Medication management is equally as important for an infant barely out of the womb as it is for the elderly facing their last days. Whether you are parenting a nine year old third grader or the sole care giver of a ninety year old parent, diligence and attention to the prescriptions and/or use of over the counter (OTC) drugs is important to the health and comfort of each individual at any point in their life. Poor medication management results in approximately 6800 needless deaths per year. There are steps you can take, as a parent, caregiver or health care professional to improve this situation and avoid poor pain treatment.
With regard to the elderly population, many different facts can add up to a state of confusion when it comes to dispensing medicines. Medication management in these various situations is of the utmost importance to avoid adverse reactions, overdosing or cause the ineffectiveness of a continuous pain treatment plan. More than 30% of senior citizens are prescribed medications by more than one doctor on a daily basis and almost 75% of those elderly could be using medicines that are out dated. Sometimes this is done inadvertently, especially if they live alone. Sometimes outdated drugs are used due to the high cost of prescriptions and the inability of the aging population to pay due to fixed incomes. Some low-income-level retirees must resort to choosing between eating or getting their prescriptions refilled. Alternately, the elderly who can just barely afford the refills of their prescriptions have tried to stretch their dollars further by shopping various pharmacies in order to save money.
Having to take a variety of doses of medicines, in various forms (liquid, pill, table, capsule) at multiple times a day can be confusing for a clear-minded, well-adjusted 45 year old. Can you imagine the mistakes that can occur when an elderly person uses a number of different drug stores and doctors? It’s understandable there’s a necessity for them to make visits to different doctors for pain treatment of symptoms and ailments specific to the doctor’s specialized field of practice but the lack of tracking this information by either the patient or their health care professional oftentimes only compounds the problem that puts the elderly patient’s health at a high risk. Visiting several doctors and several drug stores means that no one doctor or pharmacist can inform the elderly patient of potentially harmful interactions of the drugs they are prescribed. Overdosing, along with under-dosing (whether by forgetfulness or use of out dated prescriptions), can also be the result of inconsistent medication management.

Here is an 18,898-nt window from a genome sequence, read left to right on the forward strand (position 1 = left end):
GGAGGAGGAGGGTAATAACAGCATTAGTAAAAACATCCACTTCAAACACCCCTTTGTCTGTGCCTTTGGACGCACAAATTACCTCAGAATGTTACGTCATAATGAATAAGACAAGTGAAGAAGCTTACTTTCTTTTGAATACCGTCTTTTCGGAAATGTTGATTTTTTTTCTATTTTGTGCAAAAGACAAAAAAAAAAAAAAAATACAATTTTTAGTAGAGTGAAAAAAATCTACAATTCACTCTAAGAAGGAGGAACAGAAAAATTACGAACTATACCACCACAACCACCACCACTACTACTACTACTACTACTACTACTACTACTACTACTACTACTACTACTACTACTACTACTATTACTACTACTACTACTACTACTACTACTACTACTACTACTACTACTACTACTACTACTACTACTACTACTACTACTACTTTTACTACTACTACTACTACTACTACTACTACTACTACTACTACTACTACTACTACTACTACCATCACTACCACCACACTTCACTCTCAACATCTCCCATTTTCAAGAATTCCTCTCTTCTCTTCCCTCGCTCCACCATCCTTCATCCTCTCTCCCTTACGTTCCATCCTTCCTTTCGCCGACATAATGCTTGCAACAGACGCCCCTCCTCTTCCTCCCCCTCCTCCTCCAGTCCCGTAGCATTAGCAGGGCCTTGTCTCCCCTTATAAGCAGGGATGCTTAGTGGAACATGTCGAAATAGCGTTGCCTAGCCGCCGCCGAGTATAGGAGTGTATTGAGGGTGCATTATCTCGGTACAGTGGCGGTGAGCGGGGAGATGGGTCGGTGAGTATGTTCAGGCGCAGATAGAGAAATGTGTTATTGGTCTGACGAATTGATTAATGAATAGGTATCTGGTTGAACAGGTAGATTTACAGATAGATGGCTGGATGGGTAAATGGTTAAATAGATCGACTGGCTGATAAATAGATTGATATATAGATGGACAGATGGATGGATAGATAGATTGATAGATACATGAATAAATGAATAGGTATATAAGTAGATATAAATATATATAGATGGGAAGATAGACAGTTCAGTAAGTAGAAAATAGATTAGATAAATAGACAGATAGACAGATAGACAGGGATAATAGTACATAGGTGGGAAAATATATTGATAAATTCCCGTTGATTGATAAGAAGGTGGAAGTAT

If you are a CNA or other healthcare professional involved in the care of a young child, these recommendations are applicable in some of those situations of pain treatment, also. Purchase a pill organizer and be sure everyone involved in the patients’ care knows where it is. Keep it in the same place all the time. It could mean the difference between life and death in certain cases of heart medications or allergic reactions. Make a list of all the medications, both prescriptive and OTC, the times they are to be taken and whether they should be ingested with food or before or after eating. Also, if the patient is taking new meds or the pain treatment plan has been adjusted due to weight change, be sure to advise your doctor right away of any reactions. Ask questions of the patient if the medication for a specific issue doesn’t appear to be providing relief or controlling the pain. Keep a medical diary for each day. Obviously, it is important that all the caregivers who are involved in the case of the very elderly be responsible for doing this daily. It is just as important that the doctors involved in their care see this diary when visiting the office. If you have just taken on the task of sole care giver for an elderly person or couple, these are just a few of the steps you can take to help insure the highest level of ongoing medication management for your patient(s).